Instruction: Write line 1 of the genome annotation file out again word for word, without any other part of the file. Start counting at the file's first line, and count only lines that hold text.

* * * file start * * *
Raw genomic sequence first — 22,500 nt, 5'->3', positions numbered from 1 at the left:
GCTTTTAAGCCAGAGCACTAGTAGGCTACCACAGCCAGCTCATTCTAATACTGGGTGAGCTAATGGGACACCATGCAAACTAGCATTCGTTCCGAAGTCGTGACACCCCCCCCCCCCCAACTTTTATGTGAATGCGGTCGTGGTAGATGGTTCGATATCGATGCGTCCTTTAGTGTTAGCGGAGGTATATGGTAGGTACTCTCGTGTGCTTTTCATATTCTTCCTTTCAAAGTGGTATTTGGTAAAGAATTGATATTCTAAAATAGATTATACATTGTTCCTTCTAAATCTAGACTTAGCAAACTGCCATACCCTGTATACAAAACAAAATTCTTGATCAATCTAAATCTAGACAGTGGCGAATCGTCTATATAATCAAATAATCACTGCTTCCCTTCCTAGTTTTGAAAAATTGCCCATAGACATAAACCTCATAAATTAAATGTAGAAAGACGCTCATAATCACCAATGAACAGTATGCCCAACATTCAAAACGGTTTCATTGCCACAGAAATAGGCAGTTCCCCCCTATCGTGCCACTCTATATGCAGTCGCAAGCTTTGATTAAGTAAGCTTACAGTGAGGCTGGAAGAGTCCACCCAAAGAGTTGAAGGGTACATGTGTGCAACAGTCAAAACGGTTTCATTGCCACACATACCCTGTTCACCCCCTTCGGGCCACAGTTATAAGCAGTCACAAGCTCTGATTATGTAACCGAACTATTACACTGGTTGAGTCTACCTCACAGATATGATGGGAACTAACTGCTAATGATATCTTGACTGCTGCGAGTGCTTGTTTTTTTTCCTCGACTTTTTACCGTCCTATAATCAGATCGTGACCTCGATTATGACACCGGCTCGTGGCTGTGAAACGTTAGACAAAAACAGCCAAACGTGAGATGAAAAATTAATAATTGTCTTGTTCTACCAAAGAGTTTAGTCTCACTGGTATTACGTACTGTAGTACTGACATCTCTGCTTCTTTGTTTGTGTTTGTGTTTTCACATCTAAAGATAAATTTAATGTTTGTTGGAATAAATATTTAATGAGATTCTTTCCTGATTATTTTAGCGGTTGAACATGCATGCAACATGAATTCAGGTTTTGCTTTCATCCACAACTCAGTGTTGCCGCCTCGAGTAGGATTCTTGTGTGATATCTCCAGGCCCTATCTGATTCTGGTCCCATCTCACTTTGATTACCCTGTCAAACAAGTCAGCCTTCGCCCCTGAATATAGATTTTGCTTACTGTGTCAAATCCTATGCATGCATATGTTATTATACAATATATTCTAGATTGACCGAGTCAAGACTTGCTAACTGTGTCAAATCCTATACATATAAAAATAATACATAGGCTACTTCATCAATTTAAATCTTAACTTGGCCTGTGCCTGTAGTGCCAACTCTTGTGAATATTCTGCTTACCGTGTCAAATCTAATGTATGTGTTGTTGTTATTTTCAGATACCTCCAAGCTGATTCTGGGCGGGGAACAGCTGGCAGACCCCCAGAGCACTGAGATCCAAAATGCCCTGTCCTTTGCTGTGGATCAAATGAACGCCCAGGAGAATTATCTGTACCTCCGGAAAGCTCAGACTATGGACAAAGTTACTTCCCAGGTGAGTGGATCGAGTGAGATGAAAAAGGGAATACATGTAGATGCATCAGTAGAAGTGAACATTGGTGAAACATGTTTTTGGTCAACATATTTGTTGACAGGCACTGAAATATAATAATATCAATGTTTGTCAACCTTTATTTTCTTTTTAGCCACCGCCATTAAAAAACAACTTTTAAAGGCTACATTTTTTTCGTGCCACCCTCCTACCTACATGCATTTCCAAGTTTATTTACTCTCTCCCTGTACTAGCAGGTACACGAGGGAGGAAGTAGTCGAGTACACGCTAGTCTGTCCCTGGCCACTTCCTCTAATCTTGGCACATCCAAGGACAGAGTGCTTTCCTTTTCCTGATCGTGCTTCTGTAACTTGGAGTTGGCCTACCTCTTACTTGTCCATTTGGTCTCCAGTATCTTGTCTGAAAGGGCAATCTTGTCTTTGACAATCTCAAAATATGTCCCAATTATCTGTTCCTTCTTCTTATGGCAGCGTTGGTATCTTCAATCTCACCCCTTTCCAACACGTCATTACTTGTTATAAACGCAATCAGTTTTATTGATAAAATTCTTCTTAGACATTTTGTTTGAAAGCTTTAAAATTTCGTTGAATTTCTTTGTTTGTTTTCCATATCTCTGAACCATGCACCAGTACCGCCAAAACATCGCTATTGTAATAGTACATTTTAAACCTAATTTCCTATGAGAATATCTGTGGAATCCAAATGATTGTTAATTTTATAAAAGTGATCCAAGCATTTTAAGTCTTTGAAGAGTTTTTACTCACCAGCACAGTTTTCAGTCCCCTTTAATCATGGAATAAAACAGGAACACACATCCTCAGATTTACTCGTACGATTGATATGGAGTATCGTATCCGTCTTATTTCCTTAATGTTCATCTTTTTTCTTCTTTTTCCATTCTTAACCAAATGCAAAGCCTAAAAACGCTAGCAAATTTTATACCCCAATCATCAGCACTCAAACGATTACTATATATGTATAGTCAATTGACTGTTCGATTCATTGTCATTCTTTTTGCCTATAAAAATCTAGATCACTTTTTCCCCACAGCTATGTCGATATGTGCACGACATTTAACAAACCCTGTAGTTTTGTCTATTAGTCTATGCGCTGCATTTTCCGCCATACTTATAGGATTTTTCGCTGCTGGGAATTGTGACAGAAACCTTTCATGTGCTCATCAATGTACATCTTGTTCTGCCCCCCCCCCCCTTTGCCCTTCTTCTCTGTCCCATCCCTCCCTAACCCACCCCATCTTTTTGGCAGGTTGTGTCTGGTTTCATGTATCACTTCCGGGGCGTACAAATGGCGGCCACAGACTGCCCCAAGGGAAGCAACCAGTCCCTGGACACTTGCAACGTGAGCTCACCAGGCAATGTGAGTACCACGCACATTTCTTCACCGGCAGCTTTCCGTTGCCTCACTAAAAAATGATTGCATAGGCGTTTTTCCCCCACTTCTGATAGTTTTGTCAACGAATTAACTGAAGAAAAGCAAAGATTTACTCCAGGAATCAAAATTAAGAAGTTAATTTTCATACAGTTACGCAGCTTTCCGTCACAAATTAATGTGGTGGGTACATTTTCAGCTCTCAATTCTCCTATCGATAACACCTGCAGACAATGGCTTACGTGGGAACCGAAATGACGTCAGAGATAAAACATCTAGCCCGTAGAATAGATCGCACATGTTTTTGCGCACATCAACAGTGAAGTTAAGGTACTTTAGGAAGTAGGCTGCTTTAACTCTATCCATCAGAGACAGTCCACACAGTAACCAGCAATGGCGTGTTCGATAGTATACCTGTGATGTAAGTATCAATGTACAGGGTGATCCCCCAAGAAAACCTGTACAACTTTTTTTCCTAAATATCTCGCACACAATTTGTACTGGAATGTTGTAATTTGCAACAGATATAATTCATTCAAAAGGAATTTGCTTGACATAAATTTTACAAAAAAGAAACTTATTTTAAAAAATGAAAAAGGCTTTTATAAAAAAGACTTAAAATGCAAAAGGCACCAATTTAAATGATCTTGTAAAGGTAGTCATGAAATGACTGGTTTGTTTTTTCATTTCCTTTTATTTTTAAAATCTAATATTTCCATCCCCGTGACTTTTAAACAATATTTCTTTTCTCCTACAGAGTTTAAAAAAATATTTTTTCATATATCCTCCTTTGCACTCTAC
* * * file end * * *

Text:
Raw genomic sequence first — 22,500 nt, 5'->3', positions numbered from 1 at the left: